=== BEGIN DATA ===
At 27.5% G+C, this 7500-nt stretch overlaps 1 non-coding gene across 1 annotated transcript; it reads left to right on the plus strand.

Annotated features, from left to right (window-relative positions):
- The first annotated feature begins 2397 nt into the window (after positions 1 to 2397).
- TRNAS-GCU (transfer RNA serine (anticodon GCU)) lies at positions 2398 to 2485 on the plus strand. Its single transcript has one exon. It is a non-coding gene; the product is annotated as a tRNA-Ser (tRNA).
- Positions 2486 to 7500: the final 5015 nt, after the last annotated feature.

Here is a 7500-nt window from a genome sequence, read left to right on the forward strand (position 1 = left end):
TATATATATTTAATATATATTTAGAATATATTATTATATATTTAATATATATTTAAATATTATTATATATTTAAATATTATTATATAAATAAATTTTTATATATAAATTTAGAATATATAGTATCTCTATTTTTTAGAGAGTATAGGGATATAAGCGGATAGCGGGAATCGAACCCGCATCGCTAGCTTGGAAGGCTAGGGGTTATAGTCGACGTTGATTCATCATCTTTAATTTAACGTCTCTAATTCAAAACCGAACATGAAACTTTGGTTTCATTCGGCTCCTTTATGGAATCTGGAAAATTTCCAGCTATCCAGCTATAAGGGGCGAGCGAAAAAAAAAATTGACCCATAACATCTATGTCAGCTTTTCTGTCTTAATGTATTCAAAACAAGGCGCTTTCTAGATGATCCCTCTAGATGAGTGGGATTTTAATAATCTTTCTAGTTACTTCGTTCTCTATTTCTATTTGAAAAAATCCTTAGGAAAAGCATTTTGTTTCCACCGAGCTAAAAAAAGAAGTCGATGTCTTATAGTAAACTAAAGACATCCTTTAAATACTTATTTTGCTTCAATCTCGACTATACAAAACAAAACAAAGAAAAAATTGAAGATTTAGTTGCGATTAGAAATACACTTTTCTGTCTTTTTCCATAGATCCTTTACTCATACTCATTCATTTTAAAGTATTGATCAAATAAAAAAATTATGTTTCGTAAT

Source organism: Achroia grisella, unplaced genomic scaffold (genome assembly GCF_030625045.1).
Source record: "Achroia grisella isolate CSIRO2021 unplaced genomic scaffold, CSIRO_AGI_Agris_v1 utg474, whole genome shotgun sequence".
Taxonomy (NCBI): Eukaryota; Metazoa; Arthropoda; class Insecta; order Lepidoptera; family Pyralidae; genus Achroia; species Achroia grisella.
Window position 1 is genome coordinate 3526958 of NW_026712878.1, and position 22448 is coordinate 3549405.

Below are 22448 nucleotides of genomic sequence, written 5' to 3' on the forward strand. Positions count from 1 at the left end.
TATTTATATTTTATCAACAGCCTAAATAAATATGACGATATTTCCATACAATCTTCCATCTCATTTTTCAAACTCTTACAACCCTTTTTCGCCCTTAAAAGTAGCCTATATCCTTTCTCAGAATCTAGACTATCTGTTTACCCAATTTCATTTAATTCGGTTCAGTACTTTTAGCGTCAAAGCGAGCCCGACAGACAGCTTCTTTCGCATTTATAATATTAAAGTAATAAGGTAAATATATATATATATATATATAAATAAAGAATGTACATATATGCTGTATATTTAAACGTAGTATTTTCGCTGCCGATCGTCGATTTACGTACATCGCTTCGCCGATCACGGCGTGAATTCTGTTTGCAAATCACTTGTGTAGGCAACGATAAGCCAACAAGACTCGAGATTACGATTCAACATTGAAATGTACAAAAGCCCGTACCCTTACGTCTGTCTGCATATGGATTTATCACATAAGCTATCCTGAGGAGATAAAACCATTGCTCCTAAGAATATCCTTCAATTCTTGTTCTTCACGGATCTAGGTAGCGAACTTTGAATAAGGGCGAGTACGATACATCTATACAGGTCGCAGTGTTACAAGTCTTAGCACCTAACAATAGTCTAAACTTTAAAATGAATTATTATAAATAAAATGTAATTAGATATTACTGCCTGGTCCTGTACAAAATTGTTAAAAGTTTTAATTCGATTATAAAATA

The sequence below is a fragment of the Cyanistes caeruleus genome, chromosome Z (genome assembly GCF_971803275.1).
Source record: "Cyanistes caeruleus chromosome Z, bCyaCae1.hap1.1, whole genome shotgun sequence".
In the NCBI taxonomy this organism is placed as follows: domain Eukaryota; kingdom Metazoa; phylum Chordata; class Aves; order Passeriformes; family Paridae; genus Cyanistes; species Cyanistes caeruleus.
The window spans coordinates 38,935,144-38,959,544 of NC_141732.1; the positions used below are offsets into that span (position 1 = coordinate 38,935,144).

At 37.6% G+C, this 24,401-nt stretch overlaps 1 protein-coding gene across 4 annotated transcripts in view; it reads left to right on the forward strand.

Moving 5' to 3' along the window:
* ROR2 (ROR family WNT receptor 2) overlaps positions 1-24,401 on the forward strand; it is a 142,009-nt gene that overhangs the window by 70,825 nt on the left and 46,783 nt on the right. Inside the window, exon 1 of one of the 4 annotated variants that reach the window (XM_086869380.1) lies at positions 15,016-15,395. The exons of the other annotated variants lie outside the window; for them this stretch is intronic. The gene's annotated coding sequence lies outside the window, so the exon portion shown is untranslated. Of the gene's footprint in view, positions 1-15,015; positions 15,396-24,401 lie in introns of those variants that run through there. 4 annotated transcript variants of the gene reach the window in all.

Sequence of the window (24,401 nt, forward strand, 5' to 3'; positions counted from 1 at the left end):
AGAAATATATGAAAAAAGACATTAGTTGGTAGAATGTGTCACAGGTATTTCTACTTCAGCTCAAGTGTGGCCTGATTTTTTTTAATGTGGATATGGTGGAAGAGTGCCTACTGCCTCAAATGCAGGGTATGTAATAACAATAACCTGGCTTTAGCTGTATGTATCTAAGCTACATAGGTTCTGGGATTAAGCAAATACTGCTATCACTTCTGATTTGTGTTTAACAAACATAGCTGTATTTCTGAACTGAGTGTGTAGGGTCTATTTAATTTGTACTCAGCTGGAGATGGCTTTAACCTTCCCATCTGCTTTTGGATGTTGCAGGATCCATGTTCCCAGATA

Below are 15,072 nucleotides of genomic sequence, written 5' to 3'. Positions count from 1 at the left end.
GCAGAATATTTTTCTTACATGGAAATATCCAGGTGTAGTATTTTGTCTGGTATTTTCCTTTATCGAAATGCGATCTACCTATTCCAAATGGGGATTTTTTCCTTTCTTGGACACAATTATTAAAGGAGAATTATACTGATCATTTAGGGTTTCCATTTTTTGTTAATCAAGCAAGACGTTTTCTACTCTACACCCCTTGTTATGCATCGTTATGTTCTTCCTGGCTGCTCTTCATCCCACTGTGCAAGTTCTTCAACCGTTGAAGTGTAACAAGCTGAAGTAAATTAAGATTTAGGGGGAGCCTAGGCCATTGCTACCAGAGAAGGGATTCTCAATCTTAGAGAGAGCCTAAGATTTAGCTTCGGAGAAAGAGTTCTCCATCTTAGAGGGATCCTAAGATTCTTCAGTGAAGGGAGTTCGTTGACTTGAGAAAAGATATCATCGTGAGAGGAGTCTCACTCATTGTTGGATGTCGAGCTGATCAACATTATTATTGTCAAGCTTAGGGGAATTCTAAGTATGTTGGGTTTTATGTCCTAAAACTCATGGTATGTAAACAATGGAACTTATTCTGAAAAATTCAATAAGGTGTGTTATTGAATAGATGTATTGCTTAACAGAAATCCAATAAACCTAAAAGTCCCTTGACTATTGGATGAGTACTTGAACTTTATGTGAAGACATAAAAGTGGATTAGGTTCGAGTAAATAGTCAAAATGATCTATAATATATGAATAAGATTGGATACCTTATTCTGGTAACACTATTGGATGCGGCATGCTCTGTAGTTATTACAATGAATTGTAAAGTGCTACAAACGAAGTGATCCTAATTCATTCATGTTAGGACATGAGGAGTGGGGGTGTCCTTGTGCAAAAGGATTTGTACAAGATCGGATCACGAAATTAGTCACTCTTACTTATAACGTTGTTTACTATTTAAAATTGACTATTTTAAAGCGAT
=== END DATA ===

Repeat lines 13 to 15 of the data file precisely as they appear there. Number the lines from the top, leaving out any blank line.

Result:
TATTTATATTTTATCAACAGCCTAAATAAATATGACGATATTTCCATACAATCTTCCATCTCATTTTTCAAACTCTTACAACCCTTTTTCGCCCTTAAAAGTAGCCTATATCCTTTCTCAGAATCTAGACTATCTGTTTACCCAATTTCATTTAATTCGGTTCAGTACTTTTAGCGTCAAAGCGAGCCCGACAGACAGCTTCTTTCGCATTTATAATATTAAAGTAATAAGGTAAATATATATATATATATATATAAATAAAGAATGTACATATATGCTGTATATTTAAACGTAGTATTTTCGCTGCCGATCGTCGATTTACGTACATCGCTTCGCCGATCACGGCGTGAATTCTGTTTGCAAATCACTTGTGTAGGCAACGATAAGCCAACAAGACTCGAGATTACGATTCAACATTGAAATGTACAAAAGCCCGTACCCTTACGTCTGTCTGCATATGGATTTATCACATAAGCTATCCTGAGGAGATAAAACCATTGCTCCTAAGAATATCCTTCAATTCTTGTTCTTCACGGATCTAGGTAGCGAACTTTGAATAAGGGCGAGTACGATACATCTATACAGGTCGCAGTGTTACAAGTCTTAGCACCTAACAATAGTCTAAACTTTAAAATGAATTATTATAAATAAAATGTAATTAGATATTACTGCCTGGTCCTGTACAAAATTGTTAAAAGTTTTAATTCGATTATAAAATA

The sequence below is a fragment of the Cyanistes caeruleus genome, chromosome Z (genome assembly GCF_971803275.1).
Source record: "Cyanistes caeruleus chromosome Z, bCyaCae1.hap1.1, whole genome shotgun sequence".